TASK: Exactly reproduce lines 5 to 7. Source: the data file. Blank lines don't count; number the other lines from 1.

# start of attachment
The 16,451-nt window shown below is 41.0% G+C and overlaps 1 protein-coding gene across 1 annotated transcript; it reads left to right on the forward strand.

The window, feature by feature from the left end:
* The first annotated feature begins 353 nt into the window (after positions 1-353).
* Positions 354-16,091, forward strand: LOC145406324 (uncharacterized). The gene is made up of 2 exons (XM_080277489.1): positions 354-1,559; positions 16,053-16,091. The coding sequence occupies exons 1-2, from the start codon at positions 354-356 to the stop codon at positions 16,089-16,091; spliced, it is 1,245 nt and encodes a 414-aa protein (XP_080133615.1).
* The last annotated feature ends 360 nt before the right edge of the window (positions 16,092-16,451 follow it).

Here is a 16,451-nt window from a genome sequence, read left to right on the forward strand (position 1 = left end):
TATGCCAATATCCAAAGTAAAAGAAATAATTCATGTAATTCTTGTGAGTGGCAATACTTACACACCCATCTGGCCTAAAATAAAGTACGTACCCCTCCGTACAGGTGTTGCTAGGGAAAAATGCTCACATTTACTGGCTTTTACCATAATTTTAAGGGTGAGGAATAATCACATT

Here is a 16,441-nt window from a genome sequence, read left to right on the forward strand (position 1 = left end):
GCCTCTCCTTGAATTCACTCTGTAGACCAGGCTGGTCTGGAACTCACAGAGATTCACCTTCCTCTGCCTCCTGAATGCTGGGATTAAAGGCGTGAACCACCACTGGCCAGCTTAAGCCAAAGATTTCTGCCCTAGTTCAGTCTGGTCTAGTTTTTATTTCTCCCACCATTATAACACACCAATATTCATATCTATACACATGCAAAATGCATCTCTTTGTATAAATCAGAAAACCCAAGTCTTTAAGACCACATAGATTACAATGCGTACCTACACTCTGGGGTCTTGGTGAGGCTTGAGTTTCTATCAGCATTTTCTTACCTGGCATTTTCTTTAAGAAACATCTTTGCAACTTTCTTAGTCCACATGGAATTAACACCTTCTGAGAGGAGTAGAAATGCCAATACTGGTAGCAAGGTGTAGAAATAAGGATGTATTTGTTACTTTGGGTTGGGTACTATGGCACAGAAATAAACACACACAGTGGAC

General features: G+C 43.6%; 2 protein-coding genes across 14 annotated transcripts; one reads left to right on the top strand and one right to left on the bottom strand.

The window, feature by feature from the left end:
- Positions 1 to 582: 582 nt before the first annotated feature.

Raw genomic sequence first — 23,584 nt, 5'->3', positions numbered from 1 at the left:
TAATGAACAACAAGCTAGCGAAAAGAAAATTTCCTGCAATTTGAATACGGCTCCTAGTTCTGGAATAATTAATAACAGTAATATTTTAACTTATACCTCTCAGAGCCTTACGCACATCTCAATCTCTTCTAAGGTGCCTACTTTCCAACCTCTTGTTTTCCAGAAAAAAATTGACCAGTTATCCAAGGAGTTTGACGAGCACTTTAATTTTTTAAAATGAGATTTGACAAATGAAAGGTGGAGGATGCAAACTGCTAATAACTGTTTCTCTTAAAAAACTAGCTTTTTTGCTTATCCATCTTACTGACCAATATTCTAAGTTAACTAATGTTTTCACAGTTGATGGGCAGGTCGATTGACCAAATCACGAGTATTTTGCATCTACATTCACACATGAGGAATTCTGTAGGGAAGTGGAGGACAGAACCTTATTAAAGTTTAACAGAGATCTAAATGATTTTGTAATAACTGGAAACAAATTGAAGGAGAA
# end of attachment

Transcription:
* The last annotated feature ends 360 nt before the right edge of the window (positions 16,092-16,451 follow it).

Here is a 16,451-nt window from a genome sequence, read left to right on the forward strand (position 1 = left end):
TATGCCAATATCCAAAGTAAAAGAAATAATTCATGTAATTCTTGTGAGTGGCAATACTTACACACCCATCTGGCCTAAAATAAAGTACGTACCCCTCCGTACAGGTGTTGCTAGGGAAAAATGCTCACATTTACTGGCTTTTACCATAATTTTAAGGGTGAGGAATAATCACATT